Labor: Disabled employees have a leg up for reassignment to vacant positions in certain states

The 7th Circuit is the latest to give disabled employees preference for open jobs

Unless the Supreme Court decides to weigh in on a dispute between the circuits, employers with workers in multiple states are forced to navigate state by state where they are required to place a minimally-qualified disabled candidate into a vacant position over a more qualified non-disabled candidate. In its December 2012 petition for a writ of certiorari, United Air Lines Inc. asked the high court to address this important issue by reviewing a 7th Circuit ruling that essentially turns the Americans with Disabilities Act (ADA) into an affirmative action statute (EEOC v. United Airlines, Inc.).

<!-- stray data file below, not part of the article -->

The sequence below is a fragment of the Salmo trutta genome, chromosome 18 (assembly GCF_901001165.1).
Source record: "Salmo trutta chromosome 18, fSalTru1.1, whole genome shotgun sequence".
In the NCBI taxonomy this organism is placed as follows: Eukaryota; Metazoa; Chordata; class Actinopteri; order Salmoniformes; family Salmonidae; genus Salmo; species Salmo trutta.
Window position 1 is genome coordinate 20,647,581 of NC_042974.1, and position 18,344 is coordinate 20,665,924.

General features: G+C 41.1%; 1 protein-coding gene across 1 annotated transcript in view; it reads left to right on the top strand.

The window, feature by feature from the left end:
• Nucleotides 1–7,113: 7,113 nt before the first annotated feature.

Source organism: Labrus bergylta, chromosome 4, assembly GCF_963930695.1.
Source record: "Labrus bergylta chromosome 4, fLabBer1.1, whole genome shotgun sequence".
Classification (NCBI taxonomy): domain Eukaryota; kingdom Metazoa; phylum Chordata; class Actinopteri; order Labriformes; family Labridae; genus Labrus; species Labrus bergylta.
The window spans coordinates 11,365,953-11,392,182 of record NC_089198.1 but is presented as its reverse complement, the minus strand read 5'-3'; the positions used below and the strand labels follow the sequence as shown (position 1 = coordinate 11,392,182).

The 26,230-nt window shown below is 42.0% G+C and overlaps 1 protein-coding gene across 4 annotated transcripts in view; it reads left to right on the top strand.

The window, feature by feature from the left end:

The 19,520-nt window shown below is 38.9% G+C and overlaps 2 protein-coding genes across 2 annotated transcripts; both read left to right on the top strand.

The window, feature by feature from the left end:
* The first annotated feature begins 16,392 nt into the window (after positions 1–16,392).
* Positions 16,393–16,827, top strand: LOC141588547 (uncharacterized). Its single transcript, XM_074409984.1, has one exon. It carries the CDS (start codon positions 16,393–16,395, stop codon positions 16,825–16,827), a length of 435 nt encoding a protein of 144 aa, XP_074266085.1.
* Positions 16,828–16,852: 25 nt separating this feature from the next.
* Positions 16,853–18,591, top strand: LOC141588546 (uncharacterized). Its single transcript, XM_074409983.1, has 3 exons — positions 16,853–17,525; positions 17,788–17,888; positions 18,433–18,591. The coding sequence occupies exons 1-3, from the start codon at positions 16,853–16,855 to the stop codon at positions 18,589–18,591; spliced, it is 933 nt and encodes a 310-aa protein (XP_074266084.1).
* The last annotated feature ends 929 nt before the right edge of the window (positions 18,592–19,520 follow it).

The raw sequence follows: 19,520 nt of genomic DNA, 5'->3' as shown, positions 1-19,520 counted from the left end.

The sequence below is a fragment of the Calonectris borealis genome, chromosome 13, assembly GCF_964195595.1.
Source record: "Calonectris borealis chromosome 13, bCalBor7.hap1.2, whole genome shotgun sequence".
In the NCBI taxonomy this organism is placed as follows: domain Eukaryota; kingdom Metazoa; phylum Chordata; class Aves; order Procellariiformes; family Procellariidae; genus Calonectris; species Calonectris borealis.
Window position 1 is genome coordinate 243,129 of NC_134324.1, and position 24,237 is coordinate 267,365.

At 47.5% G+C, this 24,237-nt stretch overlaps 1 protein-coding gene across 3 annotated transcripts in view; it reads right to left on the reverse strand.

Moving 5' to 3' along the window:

Back in 2000, the 7th Circuit held in EEOC v. Humiston-Keeling that an employer did not violate the ADA if it required disabled employees to compete with other candidates rather than be automatically awarded vacant positions as accommodations.

Contributing Author

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Ellen Girard Giorgiadis

Ellen Girard Georgiadis is a partner in Quarles & Brady's Chicago office. Her practice focuses on all areas of labor and employment law, with an...

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